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16.3.06

The Little BSO, Judd, Shoji, Prokofiev and Strauss

James JuddThe – in this case anonymous – brass fanfares that the Baltimore Symphony Orchestra opens its concerts at Strathmore with, serve several purposes at once: they expose the musicians a bit more (and doing that by what they do best: play music), it’s a more effective last call for the audience to be seated than the regular gong and light-flickering, and it allows people to be a minute or two late without missing or interrupting the flow of the program. It was also the kind of entrance that James Judd – substituting at short notice for Maestro Termirkanov – enjoyed when he hopped onto the podium. (He also stepped in for Temirkanov last season at the Vadim Repin concert.)

Prokofiev’s Suite from The Love for Three Oranges opened the Prokofiev/Strauss program - and was played with willingness and thoroughness by the orchestra that suggested that they wanted to make sure not to let their ersatz-conductor down. Just like under Andrew Constantine the playing may not have been ‘crazy-special’ but solid (in the best sense) and very good sounding. The actual opera The Love for Three Oranges is performed far less than its quality would merit, but at least parts of its suite are fairly well known, especially its concluding March that will sound familiar even to those who don’t think they know it. The “little BSO” exerted plenty of drive to bring it home with jaunty steps.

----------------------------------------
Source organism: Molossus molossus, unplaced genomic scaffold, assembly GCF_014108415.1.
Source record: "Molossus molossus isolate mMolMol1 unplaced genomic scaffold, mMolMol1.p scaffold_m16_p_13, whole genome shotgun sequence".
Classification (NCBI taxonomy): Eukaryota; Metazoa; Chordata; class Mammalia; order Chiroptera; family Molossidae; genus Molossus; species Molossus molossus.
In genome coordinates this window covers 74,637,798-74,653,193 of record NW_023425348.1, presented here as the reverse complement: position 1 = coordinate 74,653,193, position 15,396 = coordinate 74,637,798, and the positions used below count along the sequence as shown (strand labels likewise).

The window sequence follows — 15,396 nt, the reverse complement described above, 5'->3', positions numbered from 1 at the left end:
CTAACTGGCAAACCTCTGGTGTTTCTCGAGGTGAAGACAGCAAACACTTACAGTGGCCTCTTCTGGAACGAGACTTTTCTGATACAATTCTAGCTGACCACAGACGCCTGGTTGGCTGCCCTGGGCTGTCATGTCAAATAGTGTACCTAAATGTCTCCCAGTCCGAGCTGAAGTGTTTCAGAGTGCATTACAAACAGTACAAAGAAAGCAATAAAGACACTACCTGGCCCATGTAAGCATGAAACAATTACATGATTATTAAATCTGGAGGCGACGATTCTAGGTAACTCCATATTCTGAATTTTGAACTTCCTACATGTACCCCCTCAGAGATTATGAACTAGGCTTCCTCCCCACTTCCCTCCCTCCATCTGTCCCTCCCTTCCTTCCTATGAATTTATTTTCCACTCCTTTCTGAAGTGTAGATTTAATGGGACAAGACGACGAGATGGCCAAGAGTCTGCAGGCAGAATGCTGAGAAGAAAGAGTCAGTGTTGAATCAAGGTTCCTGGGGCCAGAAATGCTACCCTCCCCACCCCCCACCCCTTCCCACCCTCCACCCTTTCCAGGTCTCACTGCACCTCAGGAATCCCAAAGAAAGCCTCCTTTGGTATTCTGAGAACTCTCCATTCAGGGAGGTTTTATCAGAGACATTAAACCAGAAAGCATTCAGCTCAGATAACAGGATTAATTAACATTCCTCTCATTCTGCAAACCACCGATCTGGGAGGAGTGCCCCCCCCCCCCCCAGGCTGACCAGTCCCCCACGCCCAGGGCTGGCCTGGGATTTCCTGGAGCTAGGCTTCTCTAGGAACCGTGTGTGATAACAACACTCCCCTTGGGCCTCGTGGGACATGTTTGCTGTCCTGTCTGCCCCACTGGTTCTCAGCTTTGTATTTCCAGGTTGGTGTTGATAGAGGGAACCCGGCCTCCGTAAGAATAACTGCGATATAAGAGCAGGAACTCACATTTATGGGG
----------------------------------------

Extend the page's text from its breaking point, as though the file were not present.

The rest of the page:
Other Reviews:

Joe Banno, Baltimore Symphony Orchestra (Washington Post, March 13)
Sayaka Shoji, 23 years young, was the 1999 Paganini International Competition winner – the first Japanese violinist to take this prestigious award. It surprises me that I should not have heard of her before. Her impeccable, sober performance of the second of Prokofiev's violin concertos had plenty musicality, lovely light touches, lyricism but was never in danger of becoming overplayed or too sweet. Not particularly big-toned, she often played ‘close to the orchestra’; on a few occasions near the border of audibility. For having been soft, she was still plenty energetic in the finale.

Who can ever have enough of Ein Heldenleben? Even four hours after the BSO’s Till Eulenspiegel and about four weeks after the Concertgebouw’s Hero’s Life. Admittedly and expectedly, it didn’t top Jansons’ phenomenally sounding performance. It wasn’t as cohesive, the entries not as precise (double basses in the beginning being but one of the more obvious examples), the notes not all as audible and the colors less vivid. The beginning was nice and tight, the end quite exciting again – and in the middle was an increasingly tame and unexciting performance that was good but not great. Still, to have kept my attention throughout just after the “real” BSO’s performance earlier in the day it must have been and indeed was an enjoyable concert, well above average.